Please note the spelling: treasurys. The US Treasury Department issues treasurys and the US Government guarantees them.
There are different types of treasurys. Their difference is determined by varying interest rates and dates of maturity. These include Treasury bills, Treasury bonds, and Treasury notes.
I-bonds, which the US Treasury issues, have two components: 1. A fixed interest rate. 2. A variable interest rate that adjusts every six months to the inflation rate.
Other US government agencies
Other government agencies that issue bonds include the Government National Mortgage Association and the Federal National Mortgage Association. The Federal Home Loan Mortgage Corporation also issues bonds.
Companies can also issue bonds in the public securities market. Typically, they have a higher interest rate than government bonds, because the risk of default is higher. Even though blue chip companies are extremely reliable borrowers, governments are even safer.
Bonds are an effective means of raising money for local governments. They are especially useful for local governments that do not want to raise taxes.
Par value, coupon rate, maturity date
You need to understand these terms to compare bonds properly.
- Par value – this is the face value. We also call it the principle. It is the sum of money the lender will receive when the bond has reached maturity. In most cases, the par value of bonds are $1,000 or $100.
- Coupon rate – this is the percentage rate of interest, which the issuer typically pays twice a year.
- Maturity date – this is the date when the issuer has to pay the principal back to the lender.
Bonds versus stocks
The consensus is that investing in bonds is safer than investing in shares. Bonds are not only less volatile than shares, but they are also safer. Governments are the world’s most reliable borrowers.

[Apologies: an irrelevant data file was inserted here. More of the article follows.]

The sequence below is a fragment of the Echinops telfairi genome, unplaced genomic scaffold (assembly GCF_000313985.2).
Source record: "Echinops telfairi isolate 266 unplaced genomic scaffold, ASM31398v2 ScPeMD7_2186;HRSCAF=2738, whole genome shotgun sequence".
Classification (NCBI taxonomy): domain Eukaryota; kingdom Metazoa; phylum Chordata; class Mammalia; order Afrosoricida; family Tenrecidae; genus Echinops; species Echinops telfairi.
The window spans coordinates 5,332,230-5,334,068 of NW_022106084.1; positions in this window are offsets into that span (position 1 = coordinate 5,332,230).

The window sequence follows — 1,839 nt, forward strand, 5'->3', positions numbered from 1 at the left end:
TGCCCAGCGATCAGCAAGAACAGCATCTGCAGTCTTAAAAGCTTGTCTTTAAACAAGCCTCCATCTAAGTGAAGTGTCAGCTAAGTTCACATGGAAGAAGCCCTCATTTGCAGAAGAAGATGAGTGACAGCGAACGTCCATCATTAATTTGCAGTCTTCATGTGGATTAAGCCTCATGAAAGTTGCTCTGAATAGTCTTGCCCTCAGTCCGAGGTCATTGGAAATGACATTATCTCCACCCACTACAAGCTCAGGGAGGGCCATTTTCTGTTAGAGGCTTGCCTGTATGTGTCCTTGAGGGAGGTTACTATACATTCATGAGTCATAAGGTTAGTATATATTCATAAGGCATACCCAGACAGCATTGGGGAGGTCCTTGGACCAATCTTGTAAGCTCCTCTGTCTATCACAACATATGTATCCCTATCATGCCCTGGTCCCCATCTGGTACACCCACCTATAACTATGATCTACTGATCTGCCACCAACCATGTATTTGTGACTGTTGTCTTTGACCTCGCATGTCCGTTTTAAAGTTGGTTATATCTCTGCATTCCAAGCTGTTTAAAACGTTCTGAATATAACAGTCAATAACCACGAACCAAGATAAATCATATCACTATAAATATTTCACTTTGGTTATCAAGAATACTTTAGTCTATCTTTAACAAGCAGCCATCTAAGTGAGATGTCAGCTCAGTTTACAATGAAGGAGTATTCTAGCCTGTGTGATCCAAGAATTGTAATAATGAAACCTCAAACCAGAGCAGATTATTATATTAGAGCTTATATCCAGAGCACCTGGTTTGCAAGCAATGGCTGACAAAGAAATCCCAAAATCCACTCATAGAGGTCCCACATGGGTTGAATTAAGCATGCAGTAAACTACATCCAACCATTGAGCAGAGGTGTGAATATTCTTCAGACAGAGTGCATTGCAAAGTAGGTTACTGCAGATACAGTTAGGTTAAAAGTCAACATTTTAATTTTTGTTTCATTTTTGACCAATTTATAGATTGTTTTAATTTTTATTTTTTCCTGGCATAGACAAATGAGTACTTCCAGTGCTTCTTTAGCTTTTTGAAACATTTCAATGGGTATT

The companies that issue bonds are also the most reliable in the corporate world.
Furthermore, bonds have the potential to generate higher interest payments than dividend payments.
However, remember that with bonds there is a high degree of interest rate risk. This occurs when interest rates fluctuate – directly affecting the price of the bond. For example, if market interest rates increase, then the price of the security will decrease.
Safe versus risky bonds
The safest bonds in the United States are those that the federal government issues. As mentioned above, these are the Treasurys. They have the backing of the ‘full faith and credit’ of the US Government. In fact, they are the nearest one can get to a completely risk-free investment.
However, higher security comes with a lower bond yield, compared to others. Blue-chip companies like Microsoft Inc. will give you a higher yield than Treasurys. However, Microsoft’s bond yield will be less than the yield on junk bonds.
What are junk bonds?
Junk bonds are high-yield, non-investment grade bonds. They are fixed-income instruments that carry a ‘Ba’ or below rating by Moody’s and ‘BB’ or below rating by Standard & Poor’s.
We call them junk bonds because there is a much higher risk of default.
If you are keen on buying junk bonds, bear in mind that they are risky. However, many investors like them because they offer much greater yields than safe bonds.
If the issuer of junk bonds thrives and achieves a better credit rating, those bonds will fetch good prices.
Yankee Bond – this is a bond that a foreign bank, foreign company, or foreign government issues. The borrower issues the bond US dollars.